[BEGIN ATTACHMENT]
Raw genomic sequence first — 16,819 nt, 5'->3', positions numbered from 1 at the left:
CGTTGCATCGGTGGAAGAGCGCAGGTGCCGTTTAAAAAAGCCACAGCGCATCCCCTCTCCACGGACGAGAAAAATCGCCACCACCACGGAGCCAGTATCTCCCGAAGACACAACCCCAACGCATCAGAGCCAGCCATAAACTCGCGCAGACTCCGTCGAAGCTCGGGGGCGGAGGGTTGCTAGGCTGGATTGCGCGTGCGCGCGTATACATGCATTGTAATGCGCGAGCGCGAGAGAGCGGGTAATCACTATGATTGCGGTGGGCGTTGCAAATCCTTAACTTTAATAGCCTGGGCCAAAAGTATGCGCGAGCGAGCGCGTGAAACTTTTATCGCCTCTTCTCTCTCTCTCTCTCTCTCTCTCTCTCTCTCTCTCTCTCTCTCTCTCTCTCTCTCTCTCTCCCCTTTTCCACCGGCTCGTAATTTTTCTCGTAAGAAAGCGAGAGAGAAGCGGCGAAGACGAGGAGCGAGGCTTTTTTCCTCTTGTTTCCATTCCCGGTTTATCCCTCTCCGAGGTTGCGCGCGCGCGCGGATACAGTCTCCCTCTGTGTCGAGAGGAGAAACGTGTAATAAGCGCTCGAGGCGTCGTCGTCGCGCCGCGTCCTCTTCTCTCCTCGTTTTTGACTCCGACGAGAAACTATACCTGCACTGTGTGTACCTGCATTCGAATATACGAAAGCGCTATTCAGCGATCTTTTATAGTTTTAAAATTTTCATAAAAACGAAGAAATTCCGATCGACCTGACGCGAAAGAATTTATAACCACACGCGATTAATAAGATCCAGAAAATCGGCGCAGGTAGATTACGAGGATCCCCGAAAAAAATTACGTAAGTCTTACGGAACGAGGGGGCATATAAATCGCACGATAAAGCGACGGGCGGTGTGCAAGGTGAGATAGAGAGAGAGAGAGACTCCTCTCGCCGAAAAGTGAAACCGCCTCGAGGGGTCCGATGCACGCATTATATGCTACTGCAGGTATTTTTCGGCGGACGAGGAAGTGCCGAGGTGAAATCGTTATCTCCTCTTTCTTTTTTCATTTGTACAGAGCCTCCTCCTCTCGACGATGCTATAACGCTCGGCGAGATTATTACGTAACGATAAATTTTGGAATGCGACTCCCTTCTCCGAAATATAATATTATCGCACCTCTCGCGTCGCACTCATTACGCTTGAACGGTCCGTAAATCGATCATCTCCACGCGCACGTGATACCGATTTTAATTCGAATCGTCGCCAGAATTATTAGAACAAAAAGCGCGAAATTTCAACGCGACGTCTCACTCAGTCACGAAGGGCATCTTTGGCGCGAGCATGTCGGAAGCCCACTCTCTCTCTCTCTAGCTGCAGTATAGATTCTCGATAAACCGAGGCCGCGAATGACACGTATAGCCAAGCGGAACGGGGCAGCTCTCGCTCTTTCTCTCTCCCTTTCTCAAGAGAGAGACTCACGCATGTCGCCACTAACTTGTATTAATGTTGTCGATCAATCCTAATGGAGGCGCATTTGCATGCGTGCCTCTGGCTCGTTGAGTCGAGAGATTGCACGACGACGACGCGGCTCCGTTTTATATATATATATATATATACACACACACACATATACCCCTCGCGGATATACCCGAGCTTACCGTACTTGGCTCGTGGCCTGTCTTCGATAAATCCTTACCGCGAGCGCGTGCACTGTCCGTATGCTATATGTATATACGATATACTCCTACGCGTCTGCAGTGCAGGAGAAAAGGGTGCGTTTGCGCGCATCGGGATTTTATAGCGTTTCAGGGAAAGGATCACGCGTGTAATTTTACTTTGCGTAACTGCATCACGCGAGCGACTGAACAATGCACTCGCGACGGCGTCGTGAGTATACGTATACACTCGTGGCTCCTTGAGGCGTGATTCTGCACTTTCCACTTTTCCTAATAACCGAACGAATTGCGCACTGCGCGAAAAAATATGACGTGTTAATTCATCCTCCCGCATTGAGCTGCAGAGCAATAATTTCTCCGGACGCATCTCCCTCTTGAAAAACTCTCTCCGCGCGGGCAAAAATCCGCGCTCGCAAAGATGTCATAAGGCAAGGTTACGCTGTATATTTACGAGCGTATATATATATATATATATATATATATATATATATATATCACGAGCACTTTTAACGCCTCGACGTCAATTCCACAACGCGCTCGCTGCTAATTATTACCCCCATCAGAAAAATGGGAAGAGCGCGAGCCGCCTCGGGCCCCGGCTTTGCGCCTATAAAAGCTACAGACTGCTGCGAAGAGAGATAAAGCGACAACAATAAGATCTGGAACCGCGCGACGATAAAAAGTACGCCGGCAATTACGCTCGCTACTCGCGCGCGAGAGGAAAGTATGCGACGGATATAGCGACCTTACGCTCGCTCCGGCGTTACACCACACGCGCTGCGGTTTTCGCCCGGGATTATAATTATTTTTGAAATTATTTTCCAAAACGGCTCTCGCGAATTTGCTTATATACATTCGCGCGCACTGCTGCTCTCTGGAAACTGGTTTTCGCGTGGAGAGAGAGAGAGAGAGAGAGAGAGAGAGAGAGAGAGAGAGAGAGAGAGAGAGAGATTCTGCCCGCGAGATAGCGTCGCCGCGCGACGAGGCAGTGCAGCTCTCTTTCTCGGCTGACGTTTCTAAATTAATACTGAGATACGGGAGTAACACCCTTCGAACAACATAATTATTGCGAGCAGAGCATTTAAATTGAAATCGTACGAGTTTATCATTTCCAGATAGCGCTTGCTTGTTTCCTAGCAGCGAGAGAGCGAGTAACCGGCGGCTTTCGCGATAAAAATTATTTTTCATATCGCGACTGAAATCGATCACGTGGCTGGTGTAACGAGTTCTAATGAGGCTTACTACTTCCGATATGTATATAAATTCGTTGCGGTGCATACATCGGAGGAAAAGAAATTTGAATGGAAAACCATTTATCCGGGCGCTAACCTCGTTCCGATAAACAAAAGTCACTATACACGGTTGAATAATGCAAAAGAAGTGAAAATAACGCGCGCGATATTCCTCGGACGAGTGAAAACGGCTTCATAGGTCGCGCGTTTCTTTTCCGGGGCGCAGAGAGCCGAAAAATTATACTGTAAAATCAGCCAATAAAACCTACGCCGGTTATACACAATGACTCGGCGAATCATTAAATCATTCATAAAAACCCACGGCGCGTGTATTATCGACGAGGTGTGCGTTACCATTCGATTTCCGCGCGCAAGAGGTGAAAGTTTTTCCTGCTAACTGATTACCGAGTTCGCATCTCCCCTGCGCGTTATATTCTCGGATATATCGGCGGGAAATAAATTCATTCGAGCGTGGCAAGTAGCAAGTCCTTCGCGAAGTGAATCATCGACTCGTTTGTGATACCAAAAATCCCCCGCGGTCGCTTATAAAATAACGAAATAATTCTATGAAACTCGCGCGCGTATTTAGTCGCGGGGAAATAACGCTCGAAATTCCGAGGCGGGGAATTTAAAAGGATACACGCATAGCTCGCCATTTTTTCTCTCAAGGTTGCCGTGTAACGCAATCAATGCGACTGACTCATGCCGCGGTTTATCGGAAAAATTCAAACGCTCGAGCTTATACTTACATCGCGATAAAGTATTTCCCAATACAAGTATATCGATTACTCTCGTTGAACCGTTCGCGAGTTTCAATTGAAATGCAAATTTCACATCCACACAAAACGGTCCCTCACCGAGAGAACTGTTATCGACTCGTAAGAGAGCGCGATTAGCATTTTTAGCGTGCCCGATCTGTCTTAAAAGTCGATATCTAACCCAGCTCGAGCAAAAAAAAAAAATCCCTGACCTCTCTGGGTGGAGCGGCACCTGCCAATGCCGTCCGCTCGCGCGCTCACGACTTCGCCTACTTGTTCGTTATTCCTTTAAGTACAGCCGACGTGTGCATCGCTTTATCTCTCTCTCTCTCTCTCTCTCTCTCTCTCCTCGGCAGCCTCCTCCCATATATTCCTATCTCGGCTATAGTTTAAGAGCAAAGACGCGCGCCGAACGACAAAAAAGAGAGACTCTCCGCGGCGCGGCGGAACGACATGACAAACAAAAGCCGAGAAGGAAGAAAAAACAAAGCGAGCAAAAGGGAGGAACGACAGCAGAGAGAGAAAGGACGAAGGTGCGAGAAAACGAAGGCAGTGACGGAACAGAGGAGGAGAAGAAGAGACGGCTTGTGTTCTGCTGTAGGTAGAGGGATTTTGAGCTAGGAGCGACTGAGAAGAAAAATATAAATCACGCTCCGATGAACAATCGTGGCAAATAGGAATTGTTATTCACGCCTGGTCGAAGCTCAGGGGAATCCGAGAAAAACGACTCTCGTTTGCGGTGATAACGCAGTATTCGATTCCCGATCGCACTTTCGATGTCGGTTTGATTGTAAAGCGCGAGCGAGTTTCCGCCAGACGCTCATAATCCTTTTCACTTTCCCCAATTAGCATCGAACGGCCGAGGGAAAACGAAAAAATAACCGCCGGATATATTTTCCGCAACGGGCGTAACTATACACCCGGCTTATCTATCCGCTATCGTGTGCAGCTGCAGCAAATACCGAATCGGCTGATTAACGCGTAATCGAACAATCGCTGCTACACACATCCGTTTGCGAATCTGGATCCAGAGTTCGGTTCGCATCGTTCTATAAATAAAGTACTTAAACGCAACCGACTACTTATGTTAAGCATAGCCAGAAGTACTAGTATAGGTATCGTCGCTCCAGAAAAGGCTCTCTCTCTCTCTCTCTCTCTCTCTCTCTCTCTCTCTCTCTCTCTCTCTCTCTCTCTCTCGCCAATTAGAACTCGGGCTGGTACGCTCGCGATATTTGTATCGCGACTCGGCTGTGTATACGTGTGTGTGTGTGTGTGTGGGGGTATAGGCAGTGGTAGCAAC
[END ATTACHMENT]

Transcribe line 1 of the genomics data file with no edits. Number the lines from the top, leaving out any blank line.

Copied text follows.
Raw genomic sequence first — 16,819 nt, 5'->3', positions numbered from 1 at the left: